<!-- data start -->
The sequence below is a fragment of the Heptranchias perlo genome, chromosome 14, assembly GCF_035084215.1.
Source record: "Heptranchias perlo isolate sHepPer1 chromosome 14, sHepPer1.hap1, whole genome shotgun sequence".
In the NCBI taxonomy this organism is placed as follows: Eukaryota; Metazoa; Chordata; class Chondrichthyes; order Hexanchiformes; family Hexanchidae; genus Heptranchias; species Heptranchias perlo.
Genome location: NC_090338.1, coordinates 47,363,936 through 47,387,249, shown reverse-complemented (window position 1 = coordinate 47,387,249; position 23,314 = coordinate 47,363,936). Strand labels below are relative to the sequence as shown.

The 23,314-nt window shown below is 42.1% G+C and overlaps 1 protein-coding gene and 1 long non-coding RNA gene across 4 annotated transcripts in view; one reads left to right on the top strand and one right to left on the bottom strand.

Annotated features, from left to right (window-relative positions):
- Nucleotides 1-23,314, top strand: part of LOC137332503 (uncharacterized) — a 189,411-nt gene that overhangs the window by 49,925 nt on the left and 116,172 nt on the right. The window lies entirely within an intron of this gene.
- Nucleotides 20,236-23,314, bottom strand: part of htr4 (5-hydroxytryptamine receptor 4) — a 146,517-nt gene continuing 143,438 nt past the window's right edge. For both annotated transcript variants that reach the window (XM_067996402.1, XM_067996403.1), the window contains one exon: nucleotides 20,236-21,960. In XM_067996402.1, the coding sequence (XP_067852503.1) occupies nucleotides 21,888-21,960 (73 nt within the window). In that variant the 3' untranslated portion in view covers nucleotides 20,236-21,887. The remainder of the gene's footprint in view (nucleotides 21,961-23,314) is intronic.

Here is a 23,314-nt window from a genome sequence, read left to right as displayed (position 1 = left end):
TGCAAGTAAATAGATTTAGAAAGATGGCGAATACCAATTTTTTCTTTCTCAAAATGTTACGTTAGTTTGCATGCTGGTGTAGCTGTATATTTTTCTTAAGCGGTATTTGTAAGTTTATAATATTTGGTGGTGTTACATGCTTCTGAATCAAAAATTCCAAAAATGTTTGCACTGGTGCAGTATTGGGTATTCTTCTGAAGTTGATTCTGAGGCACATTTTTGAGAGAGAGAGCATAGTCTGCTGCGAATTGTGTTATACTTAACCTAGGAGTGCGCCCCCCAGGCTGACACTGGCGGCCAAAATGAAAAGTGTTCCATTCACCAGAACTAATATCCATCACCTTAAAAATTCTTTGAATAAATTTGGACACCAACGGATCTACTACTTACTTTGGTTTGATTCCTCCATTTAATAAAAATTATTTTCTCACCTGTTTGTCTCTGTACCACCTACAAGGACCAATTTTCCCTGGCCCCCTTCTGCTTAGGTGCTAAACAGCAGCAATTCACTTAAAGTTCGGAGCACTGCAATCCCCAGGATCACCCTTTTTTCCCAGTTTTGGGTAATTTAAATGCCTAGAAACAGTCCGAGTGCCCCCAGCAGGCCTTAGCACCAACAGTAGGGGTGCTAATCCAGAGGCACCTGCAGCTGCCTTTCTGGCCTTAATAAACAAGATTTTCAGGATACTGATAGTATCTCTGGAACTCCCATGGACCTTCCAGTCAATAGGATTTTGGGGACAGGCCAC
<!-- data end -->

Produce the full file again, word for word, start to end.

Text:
The sequence below is a fragment of the Heptranchias perlo genome, chromosome 14, assembly GCF_035084215.1.
Source record: "Heptranchias perlo isolate sHepPer1 chromosome 14, sHepPer1.hap1, whole genome shotgun sequence".
In the NCBI taxonomy this organism is placed as follows: Eukaryota; Metazoa; Chordata; class Chondrichthyes; order Hexanchiformes; family Hexanchidae; genus Heptranchias; species Heptranchias perlo.
Genome location: NC_090338.1, coordinates 47,363,936 through 47,387,249, shown reverse-complemented (window position 1 = coordinate 47,387,249; position 23,314 = coordinate 47,363,936). Strand labels below are relative to the sequence as shown.

The 23,314-nt window shown below is 42.1% G+C and overlaps 1 protein-coding gene and 1 long non-coding RNA gene across 4 annotated transcripts in view; one reads left to right on the top strand and one right to left on the bottom strand.

Annotated features, from left to right (window-relative positions):
- Nucleotides 1-23,314, top strand: part of LOC137332503 (uncharacterized) — a 189,411-nt gene that overhangs the window by 49,925 nt on the left and 116,172 nt on the right. The window lies entirely within an intron of this gene.
- Nucleotides 20,236-23,314, bottom strand: part of htr4 (5-hydroxytryptamine receptor 4) — a 146,517-nt gene continuing 143,438 nt past the window's right edge. For both annotated transcript variants that reach the window (XM_067996402.1, XM_067996403.1), the window contains one exon: nucleotides 20,236-21,960. In XM_067996402.1, the coding sequence (XP_067852503.1) occupies nucleotides 21,888-21,960 (73 nt within the window). In that variant the 3' untranslated portion in view covers nucleotides 20,236-21,887. The remainder of the gene's footprint in view (nucleotides 21,961-23,314) is intronic.

Here is a 23,314-nt window from a genome sequence, read left to right as displayed (position 1 = left end):
TGCAAGTAAATAGATTTAGAAAGATGGCGAATACCAATTTTTTCTTTCTCAAAATGTTACGTTAGTTTGCATGCTGGTGTAGCTGTATATTTTTCTTAAGCGGTATTTGTAAGTTTATAATATTTGGTGGTGTTACATGCTTCTGAATCAAAAATTCCAAAAATGTTTGCACTGGTGCAGTATTGGGTATTCTTCTGAAGTTGATTCTGAGGCACATTTTTGAGAGAGAGAGCATAGTCTGCTGCGAATTGTGTTATACTTAACCTAGGAGTGCGCCCCCCAGGCTGACACTGGCGGCCAAAATGAAAAGTGTTCCATTCACCAGAACTAATATCCATCACCTTAAAAATTCTTTGAATAAATTTGGACACCAACGGATCTACTACTTACTTTGGTTTGATTCCTCCATTTAATAAAAATTATTTTCTCACCTGTTTGTCTCTGTACCACCTACAAGGACCAATTTTCCCTGGCCCCCTTCTGCTTAGGTGCTAAACAGCAGCAATTCACTTAAAGTTCGGAGCACTGCAATCCCCAGGATCACCCTTTTTTCCCAGTTTTGGGTAATTTAAATGCCTAGAAACAGTCCGAGTGCCCCCAGCAGGCCTTAGCACCAACAGTAGGGGTGCTAATCCAGAGGCACCTGCAGCTGCCTTTCTGGCCTTAATAAACAAGATTTTCAGGATACTGATAGTATCTCTGGAACTCCCATGGACCTTCCAGTCAATAGGATTTTGGGGACAGGCCAC